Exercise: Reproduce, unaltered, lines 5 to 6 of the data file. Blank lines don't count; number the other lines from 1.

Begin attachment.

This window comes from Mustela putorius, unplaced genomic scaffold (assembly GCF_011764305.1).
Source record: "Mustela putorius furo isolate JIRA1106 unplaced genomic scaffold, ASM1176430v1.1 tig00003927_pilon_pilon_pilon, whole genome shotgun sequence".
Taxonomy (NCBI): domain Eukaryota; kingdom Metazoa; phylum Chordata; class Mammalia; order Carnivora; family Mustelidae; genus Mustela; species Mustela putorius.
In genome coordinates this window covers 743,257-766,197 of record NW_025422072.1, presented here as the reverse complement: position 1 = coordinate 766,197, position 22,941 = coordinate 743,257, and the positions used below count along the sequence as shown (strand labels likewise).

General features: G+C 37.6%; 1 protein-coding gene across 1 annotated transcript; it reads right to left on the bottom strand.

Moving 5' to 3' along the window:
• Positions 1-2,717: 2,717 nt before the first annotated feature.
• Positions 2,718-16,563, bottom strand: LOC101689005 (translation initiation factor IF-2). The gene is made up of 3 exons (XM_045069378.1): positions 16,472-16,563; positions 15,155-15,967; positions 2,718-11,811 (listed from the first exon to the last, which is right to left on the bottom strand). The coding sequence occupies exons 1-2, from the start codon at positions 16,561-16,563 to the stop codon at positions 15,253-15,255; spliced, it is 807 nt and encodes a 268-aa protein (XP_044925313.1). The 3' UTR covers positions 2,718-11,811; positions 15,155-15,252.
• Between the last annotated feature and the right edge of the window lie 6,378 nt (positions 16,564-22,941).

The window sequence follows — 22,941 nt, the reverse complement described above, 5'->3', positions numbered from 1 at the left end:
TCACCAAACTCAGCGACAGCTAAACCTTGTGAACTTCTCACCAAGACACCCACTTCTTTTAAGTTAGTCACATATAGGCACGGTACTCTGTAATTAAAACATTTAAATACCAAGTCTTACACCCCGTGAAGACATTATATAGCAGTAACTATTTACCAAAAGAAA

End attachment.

General features: G+C 37.6%; 1 protein-coding gene across 1 annotated transcript; it reads right to left on the bottom strand.

Moving 5' to 3' along the window: